I’ve found blue label prices to be somewhat standard, though I’ve found in store prices cheaper than online for blue label guns. I purchased in person. All I needed was my mil ID, orders (have an out of state license), and concealed carry permit (to avoid paying the background check fee). The Nellis Gun Club is a blue label dealer. I gave them those three things, filled out the paperwork and was done in 5 minutes.
As far as a carry gun, it depends on what you can shoot well, how you want to carry it (ankle holster, inside wast band, outside the waste band, etc), what capacity you want, etc. A smaller gun is inherently more difficult to shoot for an inexperienced shooter because they are more snappy.
The pistols I own are the M&P Shield 9, Glock 19, and Glock 34. I carry the Shield 9 to and from work in a Galco ankle holster or around in a Stealthgear appendix carry holster. I carry my 19 in an appendix holster as well, it’s be too big to carry in an ankle holster to and from work. The 34 is my competition gun. I went with the Shield because it was on sale for 299 from Palmetto State Armory and I like them. I had shot it before and liked it and hadn’t shot the 43. I added an Apex trigger shoe, sear, safety plunger and spring, and Trijicon HD sights. It shoots great.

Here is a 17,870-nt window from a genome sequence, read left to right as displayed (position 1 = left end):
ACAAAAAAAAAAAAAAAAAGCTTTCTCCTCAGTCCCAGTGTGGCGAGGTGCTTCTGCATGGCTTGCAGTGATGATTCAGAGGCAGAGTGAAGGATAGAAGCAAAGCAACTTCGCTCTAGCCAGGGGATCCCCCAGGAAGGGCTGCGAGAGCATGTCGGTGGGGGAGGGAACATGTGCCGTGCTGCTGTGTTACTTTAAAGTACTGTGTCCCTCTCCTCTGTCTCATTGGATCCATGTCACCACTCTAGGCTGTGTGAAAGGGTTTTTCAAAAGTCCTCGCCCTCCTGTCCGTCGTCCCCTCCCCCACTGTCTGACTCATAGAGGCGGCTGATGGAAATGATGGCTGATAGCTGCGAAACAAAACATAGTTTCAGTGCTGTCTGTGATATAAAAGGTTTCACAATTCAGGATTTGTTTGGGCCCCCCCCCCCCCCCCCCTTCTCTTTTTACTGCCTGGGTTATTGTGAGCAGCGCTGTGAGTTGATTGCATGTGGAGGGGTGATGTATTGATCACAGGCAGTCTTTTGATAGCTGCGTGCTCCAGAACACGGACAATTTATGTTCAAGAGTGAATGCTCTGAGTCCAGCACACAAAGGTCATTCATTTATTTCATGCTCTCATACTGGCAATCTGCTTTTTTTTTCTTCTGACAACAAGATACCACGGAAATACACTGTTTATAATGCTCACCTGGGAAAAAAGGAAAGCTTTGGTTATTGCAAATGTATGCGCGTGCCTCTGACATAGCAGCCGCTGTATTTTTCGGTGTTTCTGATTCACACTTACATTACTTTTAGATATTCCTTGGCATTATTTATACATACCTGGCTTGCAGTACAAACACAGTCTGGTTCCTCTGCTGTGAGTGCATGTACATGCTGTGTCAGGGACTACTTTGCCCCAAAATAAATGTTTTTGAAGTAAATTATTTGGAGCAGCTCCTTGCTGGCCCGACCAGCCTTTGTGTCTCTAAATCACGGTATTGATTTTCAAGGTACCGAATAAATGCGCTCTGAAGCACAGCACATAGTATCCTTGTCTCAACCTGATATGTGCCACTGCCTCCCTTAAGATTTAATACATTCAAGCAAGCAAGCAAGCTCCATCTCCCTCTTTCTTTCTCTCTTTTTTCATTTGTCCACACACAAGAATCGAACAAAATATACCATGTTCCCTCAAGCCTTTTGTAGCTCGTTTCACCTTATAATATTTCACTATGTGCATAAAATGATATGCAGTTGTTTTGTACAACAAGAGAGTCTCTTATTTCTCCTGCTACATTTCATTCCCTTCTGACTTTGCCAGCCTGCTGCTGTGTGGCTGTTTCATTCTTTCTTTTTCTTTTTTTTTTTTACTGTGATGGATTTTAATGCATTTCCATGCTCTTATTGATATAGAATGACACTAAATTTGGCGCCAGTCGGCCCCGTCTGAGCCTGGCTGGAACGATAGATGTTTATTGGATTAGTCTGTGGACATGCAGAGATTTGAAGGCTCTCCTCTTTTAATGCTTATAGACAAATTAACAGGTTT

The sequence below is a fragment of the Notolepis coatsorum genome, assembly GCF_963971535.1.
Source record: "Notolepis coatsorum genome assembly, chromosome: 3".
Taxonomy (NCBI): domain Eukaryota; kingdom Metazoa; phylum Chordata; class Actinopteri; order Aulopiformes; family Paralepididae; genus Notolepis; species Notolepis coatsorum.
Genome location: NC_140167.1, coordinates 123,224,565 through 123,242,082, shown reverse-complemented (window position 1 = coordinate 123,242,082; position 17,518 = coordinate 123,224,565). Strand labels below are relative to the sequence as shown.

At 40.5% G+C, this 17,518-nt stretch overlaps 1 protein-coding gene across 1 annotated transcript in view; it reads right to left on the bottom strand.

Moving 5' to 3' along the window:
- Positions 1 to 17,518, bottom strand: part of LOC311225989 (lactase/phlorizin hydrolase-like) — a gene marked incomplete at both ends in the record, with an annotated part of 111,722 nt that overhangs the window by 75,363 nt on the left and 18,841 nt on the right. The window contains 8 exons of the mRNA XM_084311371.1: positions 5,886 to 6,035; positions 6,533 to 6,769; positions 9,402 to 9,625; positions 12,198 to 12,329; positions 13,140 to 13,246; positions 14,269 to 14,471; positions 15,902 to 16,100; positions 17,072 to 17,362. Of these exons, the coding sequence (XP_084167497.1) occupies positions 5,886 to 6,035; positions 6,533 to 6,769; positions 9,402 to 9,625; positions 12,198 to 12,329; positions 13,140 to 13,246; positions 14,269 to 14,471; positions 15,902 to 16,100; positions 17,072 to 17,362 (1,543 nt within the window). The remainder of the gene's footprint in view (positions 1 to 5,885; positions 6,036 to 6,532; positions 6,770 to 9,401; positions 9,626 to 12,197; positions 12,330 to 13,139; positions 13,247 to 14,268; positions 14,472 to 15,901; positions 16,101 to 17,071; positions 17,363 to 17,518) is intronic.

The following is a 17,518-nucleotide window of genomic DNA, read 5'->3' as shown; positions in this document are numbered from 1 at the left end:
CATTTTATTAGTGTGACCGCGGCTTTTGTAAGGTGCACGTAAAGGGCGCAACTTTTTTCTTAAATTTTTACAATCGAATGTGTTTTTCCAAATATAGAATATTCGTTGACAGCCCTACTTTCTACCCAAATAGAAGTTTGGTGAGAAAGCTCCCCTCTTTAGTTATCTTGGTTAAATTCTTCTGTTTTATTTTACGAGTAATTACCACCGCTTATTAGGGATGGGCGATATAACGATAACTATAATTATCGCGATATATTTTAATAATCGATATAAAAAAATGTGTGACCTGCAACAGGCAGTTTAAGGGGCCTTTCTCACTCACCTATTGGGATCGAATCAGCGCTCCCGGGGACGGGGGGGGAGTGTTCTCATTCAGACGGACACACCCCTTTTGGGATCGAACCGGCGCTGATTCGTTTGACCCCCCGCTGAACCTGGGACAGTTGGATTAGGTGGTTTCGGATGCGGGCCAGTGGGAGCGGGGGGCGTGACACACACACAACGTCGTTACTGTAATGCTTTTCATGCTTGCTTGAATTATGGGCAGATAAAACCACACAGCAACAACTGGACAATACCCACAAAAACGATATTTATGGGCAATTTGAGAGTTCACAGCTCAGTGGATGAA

If I had to do it again I’d likely go with a Glock 26 or maybe the 43. While I shoot the Shield really well, I’m actually like the Glock grip angle and how they shoot. Glocks are also easier to work on and upgrade without needing a gunsmith, in my opinion. In both of my Glocks I’ve added a Johnny Glocks trigger. They are amazing, to the point I’m not even jealous of 2011’s. They feel very much 1911 to me (how I had him build my triggers). You can now order from his site via click/buy. Previously you had to call him and go over the exact details of what you wanted (which you can still do). You can check out his videos on YouTube. Being able to buy one of his triggers is a point for the Glock in my opinion.